Michel Barnier Claims “Brexit Means Uncertainty” in Debate with European Economic and Social Committee

European Chief Negotiator for Brexit Michel Barnier debated Brexit negotiations with European Economic and Social Committee (EESC) members.

At the outset of the debate with EESC members that took place yesterday, Michel Barnier stated that “Brexit means uncertainty. Uncertainty for citizens, businesses and jobs”. He stressed that his task was to negotiate on the basis of what the United Kingdom put on the table, which included no free movement for EU citizens, full autonomy of laws, no role for the European Court of Justice and the autonomy to sign free trade agreements. The latter involves leaving the customs union and the single market.

However, he also claimed that there was one certainty, namely that the UK would become a third country, and this would entail three main consequences. Firstly, that the basic freedoms – free movement of people, goods and capital – are indivisible. Secondly, there is no option for a sector by sector participation in the Single Market. Thirdly, the EU will maintain its own independence in setting economic and social rules and standards that all third parties must respect.

According to those present at these discussions, the United Kingdom and the EU should be aware that Brexit has a cost and it is the task of the negotiating team to keep this cost as low as possible. Michel Barnier added that the EU must be ready even for the worst-case scenario: no deal.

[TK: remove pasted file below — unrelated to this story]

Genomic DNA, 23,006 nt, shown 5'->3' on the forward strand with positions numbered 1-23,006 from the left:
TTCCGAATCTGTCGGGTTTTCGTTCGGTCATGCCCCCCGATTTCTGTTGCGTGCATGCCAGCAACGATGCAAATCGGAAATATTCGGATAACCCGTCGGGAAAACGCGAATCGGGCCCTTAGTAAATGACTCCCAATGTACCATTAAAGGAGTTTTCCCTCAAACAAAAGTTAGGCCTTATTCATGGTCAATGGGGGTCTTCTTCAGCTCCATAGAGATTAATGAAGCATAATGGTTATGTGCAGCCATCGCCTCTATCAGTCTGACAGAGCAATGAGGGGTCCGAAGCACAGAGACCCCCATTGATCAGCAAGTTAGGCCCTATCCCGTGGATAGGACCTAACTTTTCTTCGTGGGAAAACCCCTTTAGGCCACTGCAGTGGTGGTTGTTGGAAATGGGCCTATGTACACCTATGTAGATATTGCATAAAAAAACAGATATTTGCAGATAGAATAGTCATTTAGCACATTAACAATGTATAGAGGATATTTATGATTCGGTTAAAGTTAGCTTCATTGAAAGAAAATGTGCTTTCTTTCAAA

Members of the European Economic and Social Committee voiced their concerns on many aspects, including consumer rights, social rights or the trade policy. Irish and Northern Irish members raised the issue of the Good Friday Agreement.

Luca Jahier, President of the EESC’s Various Interests Group stated that “A bad deal is better than no deal, we need to achieve a deal at any cost, because nobody voted to become poorer, nor for the end of the Irish peace process.”

Regarding business investments, the discussions dealt with how Brexit could jeopardise business relations, particularly as uncertainty is a disruptive factor for businesses.

Gaby Bischoff, President of the Workers Group referred to the fact that 4 million workers are affected by Brexit. She stressed that “we cannot accept that people could be used as bargaining chips.”

Michel Barnier stressed that the EU too wanted a fair and balanced deal, and that failure to reach a deal would be the worst option, as it would mean reverting to a distant past, including trading relations with the UK regulated by WTO rules, making products more expensive.

EESC members agreed with Michel Barnier that although Brexit is important and a good deal is in the interest of both the 27 and the UK, the most important thing is the future of Europe.